-Grubbing in Chicago(land)
Where to eat Japanese Food in the Northwest Suburbs
We’ve checked out handfuls of Japanese joints in Chicagoland over the years here on the site. The majority of them located out in the Northwest suburbs. In and surrounding Arlington Heights in particular as that’s where you’ll find Mitsuwa Marketplace - the Japanese owned grocer with 11 stores in California, Hawaii, Texas, New Jersey, and Illinois. Each location is strategically placed in an area where there’s a large Japanese presence (ex. there’s one in Plano Texas which is the North American headquarters of Toyota). The Arlington Heights location caters to a large Japanese clientele that both lives and works in the area surrounding O’Hare. You’ll find a food-court inside Mitsuwa as well as other Japanese eateries in the vicinity. Places like Sozai Banzai which I profiled HERE. Today we’ll take a look at five more restaurants where Japanese food can be had in these parts.
You’ll find one of my favorite bakeries in Chicagoland hidden within a mostly abandoned strip mall. This family owned gem of a Japanese bakery is called Bakery Crescent (no affiliation with the bakery inside Mitsuwa Market around the corner). Bakery Crescent is a small spot that can fit maybe six customers total, most of whom are Japanese speaking people that live or work in the area. Many are here for house baked milk bread and other fun pastries plus Japanese sandos packed to go. Others come for the freshly prepared food. The daily bento box ($8.50) is always changing but always seems to satisfy with home cooked dishes served up with some of the fluffiest rice around. When I first went to Bakery Crescent I was excited to find that they made a dish I was 99% convinced you couldn’t find in Chicago - Taco Rice. The Okinawan classic that came about after the American military became stationed there. Taco Rice was created for the GI’s but over time it became a popular Yoshoku dish enjoyed by the Japanese too. Although the version served here is more like chili rice it's still from the same tree. It comes with a sweet leaning mix of seasoned ground beef over a layer of melted cheese stuck in between the meat and the rice. No gringo taco toppings on top but it does come with a fried egg. I’m a sucker for all things yoshoku (Japanese interpretation of Western cuisine). If you’re ever out this way shopping at Mitsuwa I would make it a point to grab food here instead of the food court there. This is all home cooked stuff while most of the food served at the store has corporate backing. Even the ham and cheese sandwiches with Japanese mayo make for a great snack. If you can swing a stop here before a flight out at O’Hare that’s a smart move I've seen people make on my visits.
Next stop is an old favorite of mine from out this way. Kurumaya is one of a handful of spots I always consider when I’m out here and want something to eat. It’s not really an izakaya nor a sushi-ya but it is something in between the two of those. I’d describe it as an honest to goodness Japanese restaurant. The type of place you'll typically find in an area where there’s lots of Japanese people. Kurumaya does a lunch and a dinner service with the former being a bit more limited than the latter. I typically come for lunch because I’m rarely out here in the evening so my go-to order during lunch is their shrimp tempura set. It’s a near perfect rendition of the Japanese classic with both the shrimp and vegetables being skillfully fried with a terrific Tentsuyu (tempura dipping sauce) served on the side.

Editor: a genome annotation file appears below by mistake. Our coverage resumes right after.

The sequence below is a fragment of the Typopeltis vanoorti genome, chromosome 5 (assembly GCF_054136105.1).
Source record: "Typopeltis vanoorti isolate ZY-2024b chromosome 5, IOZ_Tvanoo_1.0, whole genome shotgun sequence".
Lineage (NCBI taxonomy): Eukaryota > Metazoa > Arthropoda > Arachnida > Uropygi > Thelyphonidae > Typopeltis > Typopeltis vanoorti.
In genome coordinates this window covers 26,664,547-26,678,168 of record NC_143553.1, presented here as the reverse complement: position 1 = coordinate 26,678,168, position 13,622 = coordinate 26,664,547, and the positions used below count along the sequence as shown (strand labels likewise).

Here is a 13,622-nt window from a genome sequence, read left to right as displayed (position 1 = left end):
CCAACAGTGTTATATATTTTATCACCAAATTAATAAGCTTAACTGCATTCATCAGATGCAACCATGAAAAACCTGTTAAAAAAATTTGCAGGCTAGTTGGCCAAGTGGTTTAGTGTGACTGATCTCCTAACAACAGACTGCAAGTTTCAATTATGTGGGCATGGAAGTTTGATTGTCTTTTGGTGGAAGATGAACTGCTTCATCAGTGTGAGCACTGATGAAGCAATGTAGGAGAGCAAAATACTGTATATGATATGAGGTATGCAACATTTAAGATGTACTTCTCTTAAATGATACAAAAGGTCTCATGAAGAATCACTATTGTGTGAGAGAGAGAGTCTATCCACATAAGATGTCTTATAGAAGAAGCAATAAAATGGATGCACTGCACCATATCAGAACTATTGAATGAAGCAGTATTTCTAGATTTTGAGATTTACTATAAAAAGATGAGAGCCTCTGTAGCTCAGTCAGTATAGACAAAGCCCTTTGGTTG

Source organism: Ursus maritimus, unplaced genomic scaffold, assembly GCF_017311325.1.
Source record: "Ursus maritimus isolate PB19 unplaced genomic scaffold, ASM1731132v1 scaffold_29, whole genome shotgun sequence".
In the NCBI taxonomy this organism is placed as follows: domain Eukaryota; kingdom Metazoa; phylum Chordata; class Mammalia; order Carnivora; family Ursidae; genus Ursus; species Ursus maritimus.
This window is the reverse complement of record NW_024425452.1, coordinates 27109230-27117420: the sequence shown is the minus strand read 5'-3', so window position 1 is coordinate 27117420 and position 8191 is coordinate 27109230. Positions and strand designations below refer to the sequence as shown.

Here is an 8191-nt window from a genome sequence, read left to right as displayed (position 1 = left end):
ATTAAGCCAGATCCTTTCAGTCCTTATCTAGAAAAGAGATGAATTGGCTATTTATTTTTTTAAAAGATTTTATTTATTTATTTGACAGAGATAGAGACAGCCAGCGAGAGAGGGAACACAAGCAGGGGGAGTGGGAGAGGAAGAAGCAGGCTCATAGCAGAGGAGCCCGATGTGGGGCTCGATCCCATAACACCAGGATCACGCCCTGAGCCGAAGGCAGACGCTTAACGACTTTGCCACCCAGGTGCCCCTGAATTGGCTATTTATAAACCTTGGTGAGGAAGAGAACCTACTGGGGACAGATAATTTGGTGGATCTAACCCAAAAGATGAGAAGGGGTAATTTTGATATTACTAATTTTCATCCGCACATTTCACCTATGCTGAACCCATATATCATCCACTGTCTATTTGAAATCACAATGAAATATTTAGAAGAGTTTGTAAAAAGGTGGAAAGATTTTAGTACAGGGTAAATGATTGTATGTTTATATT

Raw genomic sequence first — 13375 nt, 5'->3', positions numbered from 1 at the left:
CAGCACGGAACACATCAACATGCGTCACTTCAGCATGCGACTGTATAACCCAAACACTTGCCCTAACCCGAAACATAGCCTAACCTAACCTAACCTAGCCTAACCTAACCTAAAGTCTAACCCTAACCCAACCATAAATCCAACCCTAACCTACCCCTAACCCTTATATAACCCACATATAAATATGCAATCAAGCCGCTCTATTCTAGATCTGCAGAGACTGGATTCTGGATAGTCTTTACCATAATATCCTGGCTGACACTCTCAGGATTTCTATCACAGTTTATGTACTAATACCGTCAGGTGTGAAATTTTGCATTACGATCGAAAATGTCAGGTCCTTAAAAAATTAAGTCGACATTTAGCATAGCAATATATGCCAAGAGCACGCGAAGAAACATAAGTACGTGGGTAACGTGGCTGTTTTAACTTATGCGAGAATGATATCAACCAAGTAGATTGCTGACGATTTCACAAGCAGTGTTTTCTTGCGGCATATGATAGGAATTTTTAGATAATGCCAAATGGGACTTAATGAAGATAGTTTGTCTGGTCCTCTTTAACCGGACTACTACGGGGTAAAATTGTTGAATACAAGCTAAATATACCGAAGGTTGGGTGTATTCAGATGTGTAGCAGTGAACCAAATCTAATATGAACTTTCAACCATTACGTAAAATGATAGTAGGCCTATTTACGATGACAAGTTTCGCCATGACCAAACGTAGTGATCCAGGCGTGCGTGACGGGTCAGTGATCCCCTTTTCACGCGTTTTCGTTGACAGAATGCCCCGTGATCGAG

Tensuke is another really good Japanese grocery store out in this area. In my opinion they have a better fresh seafood selection than Mitsuwa, among other things. They also have a food court that’s one big operation ran by the family owned store. You can order a bunch of different things including sushi and ramen. I always enjoy the tuna donburi which is extra refreshing on a hot summer day.
I passed by this new branch of the Chicago Ramen chain on a visit to Mitsuwa over winter. Chicago Ramen is run by a Tokyo ramen vet who seems to have big plans for expansion (he also recently opened a spot in Schaumburg). I stopped in for a bowl of shrimp wonton ramen which I made into a combo by adding a small tendon ($20). The noodles had some pretty good chew while the broth was enhanced bigly with the addition of some condiments. Not as good as I remember the product at Chicago Ramen to be but the menus are different so the food isn’t the exact same from spot to spot. For ex. they do a Jiro ramen at their new Schaumburg outlet as Nick K. reviewed for the Tribune.
I had a delicious and relaxing lunch at this charming little spot after the chaos that was the outlet mall during the holiday season. Summertime Jazz Cafe is a semi newish place that caters to a Japanese clientele and fans of jazz. They offer Japanese food in the form of lunch and dinner service and feature live jazz music on the weekends. When there isn’t live music they play records and CD’s from their large collection which sits on display inside. My visit came during lunch service which showcases Hamburg steak, a popular Yoshoku dish. Japanese Hamburg steak is more like meatloaf than a burger but it’s so much better than meatloaf. I chose to go with the version served with a brown gravy on top and some spaghetti underneath all on a sizzling hot plate. Your lunch plate comes with a miso soup and an unlimited amount of white rice. I have plans to come back for dinner where there's a much larger izakaya style menu with lots of daily specials based on what's fresh and in-season.
See ya next time @chibbqking